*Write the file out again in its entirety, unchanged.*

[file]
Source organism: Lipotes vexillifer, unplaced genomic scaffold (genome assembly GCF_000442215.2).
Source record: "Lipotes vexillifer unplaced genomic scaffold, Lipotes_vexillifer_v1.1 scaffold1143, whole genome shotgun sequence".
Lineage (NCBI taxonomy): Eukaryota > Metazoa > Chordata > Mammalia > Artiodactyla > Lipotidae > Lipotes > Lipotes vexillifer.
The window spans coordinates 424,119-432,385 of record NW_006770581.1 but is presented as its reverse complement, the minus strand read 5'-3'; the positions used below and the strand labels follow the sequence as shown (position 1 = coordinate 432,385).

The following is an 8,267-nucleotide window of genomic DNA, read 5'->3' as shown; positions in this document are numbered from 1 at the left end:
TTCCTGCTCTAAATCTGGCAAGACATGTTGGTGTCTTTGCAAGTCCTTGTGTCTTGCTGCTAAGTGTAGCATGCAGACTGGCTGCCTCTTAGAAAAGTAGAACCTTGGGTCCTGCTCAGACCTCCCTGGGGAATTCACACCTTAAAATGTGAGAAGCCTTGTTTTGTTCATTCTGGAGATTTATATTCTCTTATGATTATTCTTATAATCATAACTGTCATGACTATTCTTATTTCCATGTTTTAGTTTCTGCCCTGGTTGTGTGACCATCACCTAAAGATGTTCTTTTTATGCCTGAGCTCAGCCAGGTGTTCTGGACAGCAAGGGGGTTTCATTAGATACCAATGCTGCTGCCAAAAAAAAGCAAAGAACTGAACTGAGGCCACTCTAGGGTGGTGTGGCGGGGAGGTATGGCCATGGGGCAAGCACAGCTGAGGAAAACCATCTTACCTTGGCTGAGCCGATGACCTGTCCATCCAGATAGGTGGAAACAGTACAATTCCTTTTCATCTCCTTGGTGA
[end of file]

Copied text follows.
Source organism: Lipotes vexillifer, unplaced genomic scaffold (genome assembly GCF_000442215.2).
Source record: "Lipotes vexillifer unplaced genomic scaffold, Lipotes_vexillifer_v1.1 scaffold1143, whole genome shotgun sequence".
Lineage (NCBI taxonomy): Eukaryota > Metazoa > Chordata > Mammalia > Artiodactyla > Lipotidae > Lipotes > Lipotes vexillifer.
The window spans coordinates 424,119-432,385 of record NW_006770581.1 but is presented as its reverse complement, the minus strand read 5'-3'; the positions used below and the strand labels follow the sequence as shown (position 1 = coordinate 432,385).

The following is an 8,267-nucleotide window of genomic DNA, read 5'->3' as shown; positions in this document are numbered from 1 at the left end:
TTCCTGCTCTAAATCTGGCAAGACATGTTGGTGTCTTTGCAAGTCCTTGTGTCTTGCTGCTAAGTGTAGCATGCAGACTGGCTGCCTCTTAGAAAAGTAGAACCTTGGGTCCTGCTCAGACCTCCCTGGGGAATTCACACCTTAAAATGTGAGAAGCCTTGTTTTGTTCATTCTGGAGATTTATATTCTCTTATGATTATTCTTATAATCATAACTGTCATGACTATTCTTATTTCCATGTTTTAGTTTCTGCCCTGGTTGTGTGACCATCACCTAAAGATGTTCTTTTTATGCCTGAGCTCAGCCAGGTGTTCTGGACAGCAAGGGGGTTTCATTAGATACCAATGCTGCTGCCAAAAAAAAGCAAAGAACTGAACTGAGGCCACTCTAGGGTGGTGTGGCGGGGAGGTATGGCCATGGGGCAAGCACAGCTGAGGAAAACCATCTTACCTTGGCTGAGCCGATGACCTGTCCATCCAGATAGGTGGAAACAGTACAATTCCTTTTCATCTCCTTGGTGA